Jonathan Shapiro


Once I met the singer Harry Belafonte. He walked into my studio, gave me big bear hug and then said, “I was expecting a black man. God has a sense of humour,” recalls the South African Litvak Jonathan Shapiro, better known as Zapiro, the internationally recognized cartoonist and political commentator who opposed apartheid.

Jonathan Shapiro


You work as a cartoonist for more than 30 years. How did it all start?

I did some cartoons while I was studying architecture at the university. I did a cartoon of the lecturer and it was strongly satirical. I showed two sides of him and he didn’t like that. So that cartoon got a lot of attention, and the lecturer reacted to it publicly. But he did it in a way that made him look very stupid. And suddenly I said to myself, “Yes, I really can do this”. Later, at the beginning of 1994, I was phoned by the Mail and Guardian newspaper, which was an alternative newspaper that became very important. They called me and said, “Would you like to be our cartoonist?” That’s what I’d always wanted and I agreed. So from the beginning of the year in which Nelson Mandela became president, during the whole run-up to the presidency and the African National Congress taking over… That’s when I started.

What’s the connection between your cartoons and political activism? 

I’ve been a cartoonist for a long time, but I really started out more as an activist than a cartoonist. There was military conscription going on in apartheid-driven South Africa and at the same time I decided to give up architecture, study graphics and become a full-time cartoonist. I didn’t want to join the army, so I had three weeks to decide – do I leave the country or do I go to jail? I thought, well, I’ll go to the damn army. I went, but I refused to carry a gun and that’s what turned me into an activist. The army officers really tried to antagonise me because I was refusing to carry it on political grounds. After six or seven weeks of persecutions I was given a fake rifle to carry – I sort of felt myself becoming a walking cartoon and it was part of my persona. But I was still in the army while I was doing a lot of stuff. There was the United Democratic Front, which I joined, and within a few weeks I was arrested. I started doing cartoons for anti-apartheid organisations that wanted to end military conscription. In fact, I designed the logo for one organisation, called the End Conscription campaign.

You personally knew people like Nelson Mandela, what does it mean to you?

This is a big standout and sort of recognition from my angels. I was jailed in the same prison as Nelson Mandela and other important political figures of the time. I’ve had incredible interactions with politicians and with society in general being hugely accepted as a commentator who’s doing my job. That is the most incredible thing.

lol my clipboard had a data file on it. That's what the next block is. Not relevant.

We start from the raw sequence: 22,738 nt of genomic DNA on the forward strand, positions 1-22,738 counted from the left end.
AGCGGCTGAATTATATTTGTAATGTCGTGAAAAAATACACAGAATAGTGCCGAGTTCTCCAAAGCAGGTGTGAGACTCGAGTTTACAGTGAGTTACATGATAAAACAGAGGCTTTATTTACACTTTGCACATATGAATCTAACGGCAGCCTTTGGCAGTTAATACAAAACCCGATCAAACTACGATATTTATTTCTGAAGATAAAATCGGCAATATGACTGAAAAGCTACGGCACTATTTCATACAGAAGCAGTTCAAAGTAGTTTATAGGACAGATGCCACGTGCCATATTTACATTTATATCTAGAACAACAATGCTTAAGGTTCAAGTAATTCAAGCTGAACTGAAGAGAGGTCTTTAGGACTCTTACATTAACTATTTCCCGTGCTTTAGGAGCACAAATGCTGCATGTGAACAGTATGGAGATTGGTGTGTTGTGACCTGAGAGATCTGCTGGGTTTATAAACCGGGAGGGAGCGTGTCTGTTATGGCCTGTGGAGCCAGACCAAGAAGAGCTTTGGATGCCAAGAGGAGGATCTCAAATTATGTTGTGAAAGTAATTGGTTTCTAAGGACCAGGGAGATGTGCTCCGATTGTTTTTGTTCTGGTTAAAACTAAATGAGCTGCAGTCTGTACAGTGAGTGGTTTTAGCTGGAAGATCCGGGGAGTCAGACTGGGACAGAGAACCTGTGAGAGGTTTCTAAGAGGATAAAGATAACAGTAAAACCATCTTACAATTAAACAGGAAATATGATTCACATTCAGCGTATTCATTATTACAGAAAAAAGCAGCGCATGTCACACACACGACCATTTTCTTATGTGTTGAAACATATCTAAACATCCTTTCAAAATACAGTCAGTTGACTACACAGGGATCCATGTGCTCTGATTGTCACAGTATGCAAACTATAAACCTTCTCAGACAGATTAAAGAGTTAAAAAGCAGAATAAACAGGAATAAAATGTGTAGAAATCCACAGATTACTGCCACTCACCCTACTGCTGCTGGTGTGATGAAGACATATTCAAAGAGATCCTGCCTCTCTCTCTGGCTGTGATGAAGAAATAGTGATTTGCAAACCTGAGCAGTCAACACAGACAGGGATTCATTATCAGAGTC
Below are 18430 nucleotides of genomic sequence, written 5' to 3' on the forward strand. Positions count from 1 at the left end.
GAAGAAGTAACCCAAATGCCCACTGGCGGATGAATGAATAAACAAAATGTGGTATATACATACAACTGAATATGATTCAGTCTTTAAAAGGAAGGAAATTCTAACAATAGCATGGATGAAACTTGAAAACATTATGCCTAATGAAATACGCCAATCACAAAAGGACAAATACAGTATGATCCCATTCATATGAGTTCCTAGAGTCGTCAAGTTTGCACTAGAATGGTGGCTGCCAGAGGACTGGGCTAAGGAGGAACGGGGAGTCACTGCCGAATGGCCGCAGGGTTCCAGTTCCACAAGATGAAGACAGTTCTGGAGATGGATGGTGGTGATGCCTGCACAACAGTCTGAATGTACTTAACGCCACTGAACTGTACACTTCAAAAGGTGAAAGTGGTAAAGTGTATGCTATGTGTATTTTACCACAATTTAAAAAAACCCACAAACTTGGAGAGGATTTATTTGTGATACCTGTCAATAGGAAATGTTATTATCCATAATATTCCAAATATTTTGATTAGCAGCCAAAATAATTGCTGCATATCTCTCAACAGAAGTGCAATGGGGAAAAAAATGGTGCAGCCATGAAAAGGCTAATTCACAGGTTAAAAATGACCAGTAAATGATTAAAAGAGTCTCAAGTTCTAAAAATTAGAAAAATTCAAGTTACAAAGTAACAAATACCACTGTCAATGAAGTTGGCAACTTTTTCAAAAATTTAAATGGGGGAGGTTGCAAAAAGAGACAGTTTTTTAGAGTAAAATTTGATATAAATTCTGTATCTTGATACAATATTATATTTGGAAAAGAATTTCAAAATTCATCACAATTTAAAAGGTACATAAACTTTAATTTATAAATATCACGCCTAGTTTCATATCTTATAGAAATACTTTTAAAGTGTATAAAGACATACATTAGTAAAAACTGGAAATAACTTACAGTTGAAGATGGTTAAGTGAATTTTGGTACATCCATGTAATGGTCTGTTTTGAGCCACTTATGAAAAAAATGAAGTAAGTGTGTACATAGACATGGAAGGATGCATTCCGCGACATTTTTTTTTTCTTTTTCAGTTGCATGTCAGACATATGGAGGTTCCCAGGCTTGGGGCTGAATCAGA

Wasn’t it hard to stay sharp and critical having people like Nelson Mandela endorsing your work? 

It’s hard to be critical when you’ve got somebody like that. I actually had to find a way to do cartoons that were not only supporting the ANC but also being constructively critical, because it was a very interesting period, from 1994 onwards. However, I had a wonderful relationship with some of the top people in the country and they accepted the criticism, especially Mandela himself. Once he phoned me to discuss a change at the newspaper where I was printing my cartoons, and before we ended the conversation I said to him that I was not only amazed that he called me but even more so because in the four years since I’d met him he had seen the cartoons getting more and more critical of the ANC and the government. Yet he replied, ‘But that is your job’.

What drives you most while working as a full-time cartoonist?

Moral outrage is what drives a cartoonist. As long as you are passionate about what’s going on around you, you are going to have attitudes. You wake up in the morning and see something that makes you go, “How the hell could that happen?” That’s a motivation for a cartoonist. And I never lost my sense of that.

What is your connection to Lithuania?

Well, both sides of my family have Lithuanian connections, my father enormously so as his family came from Lithuania to South Africa in 1906. His grandfather had already arrived in 1896, he’d been here for quite some time to get things set up, then the family came. They lived in a shtetl* called Plungė and I was there a few years ago for a British television series. There’s not much left of the look and feel of how it was, and where my grandfather’s house was there’s now an apartment block.

*A shtetl was a small town with a large Jewish population which existed in Central and Eastern Europe before the Holocaust.

How did it feel to go back to ‘the old country’?

When I went to Lithuania it was an unbelievable eye-opener. There’s a strange gap in my experience and I think it’s the same for some of the other people of my generation. My grandparents never really talked about Lithuania. They always wanted to make a new a life for themselves in South Africa and kind of forget what trouble it was – the pogroms, the economic hardship. I did feel an element, I don’t want to say anger because it’s too strong, but I resent a little bit the fact that I don’t know anything, that nobody really talked about it. I also wondered on my own, I still do.

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